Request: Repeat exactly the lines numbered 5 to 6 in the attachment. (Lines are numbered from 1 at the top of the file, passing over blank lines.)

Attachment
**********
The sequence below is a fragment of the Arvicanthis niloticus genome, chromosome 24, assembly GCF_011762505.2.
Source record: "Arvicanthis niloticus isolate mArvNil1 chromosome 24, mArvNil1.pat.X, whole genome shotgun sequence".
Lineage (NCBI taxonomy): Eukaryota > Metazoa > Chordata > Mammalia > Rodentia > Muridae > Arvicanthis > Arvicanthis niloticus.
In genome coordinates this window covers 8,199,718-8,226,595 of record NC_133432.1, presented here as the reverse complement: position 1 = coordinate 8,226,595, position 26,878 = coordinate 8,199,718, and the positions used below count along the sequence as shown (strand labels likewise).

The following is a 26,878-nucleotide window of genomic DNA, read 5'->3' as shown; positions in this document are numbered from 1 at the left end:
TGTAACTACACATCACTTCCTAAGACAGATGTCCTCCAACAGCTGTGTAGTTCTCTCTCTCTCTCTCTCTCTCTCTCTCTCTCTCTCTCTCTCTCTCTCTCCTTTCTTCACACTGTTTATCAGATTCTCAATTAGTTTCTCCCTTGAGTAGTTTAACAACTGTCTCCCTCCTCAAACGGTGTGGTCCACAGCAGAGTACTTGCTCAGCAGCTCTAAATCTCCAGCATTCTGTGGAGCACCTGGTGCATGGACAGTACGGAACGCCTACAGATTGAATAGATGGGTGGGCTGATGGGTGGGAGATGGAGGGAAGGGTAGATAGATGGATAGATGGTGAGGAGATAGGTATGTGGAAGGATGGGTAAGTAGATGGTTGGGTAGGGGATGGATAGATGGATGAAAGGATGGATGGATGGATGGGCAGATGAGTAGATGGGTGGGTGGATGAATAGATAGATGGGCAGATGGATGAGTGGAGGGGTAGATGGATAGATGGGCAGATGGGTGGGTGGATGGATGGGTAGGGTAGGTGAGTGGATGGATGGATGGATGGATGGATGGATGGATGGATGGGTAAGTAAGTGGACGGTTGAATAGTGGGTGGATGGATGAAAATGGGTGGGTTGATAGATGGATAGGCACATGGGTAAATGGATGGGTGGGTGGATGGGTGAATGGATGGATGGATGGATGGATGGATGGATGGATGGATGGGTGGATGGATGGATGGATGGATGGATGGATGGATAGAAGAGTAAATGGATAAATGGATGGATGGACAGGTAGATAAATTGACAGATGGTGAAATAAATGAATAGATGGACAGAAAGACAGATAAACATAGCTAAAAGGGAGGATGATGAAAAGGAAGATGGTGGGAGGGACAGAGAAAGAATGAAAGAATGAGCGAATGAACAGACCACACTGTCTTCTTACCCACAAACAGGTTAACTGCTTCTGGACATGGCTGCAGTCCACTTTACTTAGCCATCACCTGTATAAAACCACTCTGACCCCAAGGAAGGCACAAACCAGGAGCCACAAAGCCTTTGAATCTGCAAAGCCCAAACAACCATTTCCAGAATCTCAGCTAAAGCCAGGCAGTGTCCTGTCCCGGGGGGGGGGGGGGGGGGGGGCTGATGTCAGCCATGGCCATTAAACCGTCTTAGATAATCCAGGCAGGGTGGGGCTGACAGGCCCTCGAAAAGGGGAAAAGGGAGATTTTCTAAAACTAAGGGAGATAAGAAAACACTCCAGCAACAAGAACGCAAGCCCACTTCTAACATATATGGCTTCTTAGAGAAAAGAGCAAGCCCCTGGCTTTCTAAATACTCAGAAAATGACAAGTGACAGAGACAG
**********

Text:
The following is a 26,878-nucleotide window of genomic DNA, read 5'->3' as shown; positions in this document are numbered from 1 at the left end:
TGTAACTACACATCACTTCCTAAGACAGATGTCCTCCAACAGCTGTGTAGTTCTCTCTCTCTCTCTCTCTCTCTCTCTCTCTCTCTCTCTCTCTCTCTCTCCTTTCTTCACACTGTTTATCAGATTCTCAATTAGTTTCTCCCTTGAGTAGTTTAACAACTGTCTCCCTCCTCAAACGGTGTGGTCCACAGCAGAGTACTTGCTCAGCAGCTCTAAATCTCCAGCATTCTGTGGAGCACCTGGTGCATGGACAGTACGGAACGCCTACAGATTGAATAGATGGGTGGGCTGATGGGTGGGAGATGGAGGGAAGGGTAGATAGATGGATAGATGGTGAGGAGATAGGTATGTGGAAGGATGGGTAAGTAGATGGTTGGGTAGGGGATGGATAGATGGATGAAAGGATGGATGGATGGATGGGCAGATGAGTAGATGGGTGGGTGGATGAATAGATAGATGGGCAGATGGATGAGTGGAGGGGTAGATGGATAGATGGGCAGATGGGTGGGTGGATGGATGGGTAGGGTAGGTGAGTGGATGGATGGATGGATGGATGGATGGATGGATGGATGGGTAAGTAAGTGGACGGTTGAATAGTGGGTGGATGGATGAAAATGGGTGGGTTGATAGATGGATAGGCACATGGGTAAATGGATGGGTGGGTGGATGGGTGAATGGATGGATGGATGGATGGATGGATGGATGGATGGATGGGTGGATGGATGGATGGATGGATGGATGGATGGATAGAAGAGTAAATGGATAAATGGATGGATGGACAGGTAGATAAATTGACAGATGGTGAAATAAATGAATAGATGGACAGAAAGACAGATAAACATAGCTAAAAGGGAGGATGATGAAAAGGAAGATGGTGGGAGGGACAGAGAAAGAATGAAAGAATGAGCGAATGAACAGACCACACTGTCTTCTTACCCACAAACAGGTTAACTGCTTCTGGACATGGCTGCAGTCCACTTTACTTAGCCATCACCTGTATAAAACCACTCTGACCCCAAGGAAGGCACAAACCAGGAGCCACAAAGCCTTTGAATCTGCAAAGCCCAAACAACCATTTCCAGAATCTCAGCTAAAGCCAGGCAGTGTCCTGTCCCGGGGGGGGGGGGGGGGGGGGGCTGATGTCAGCCATGGCCATTAAACCGTCTTAGATAATCCAGGCAGGGTGGGGCTGACAGGCCCTCGAAAAGGGGAAAAGGGAGATTTTCTAAAACTAAGGGAGATAAGAAAACACTCCAGCAACAAGAACGCAAGCCCACTTCTAACATATATGGCTTCTTAGAGAAAAGAGCAAGCCCCTGGCTTTCTAAATACTCAGAAAATGACAAGTGACAGAGACAG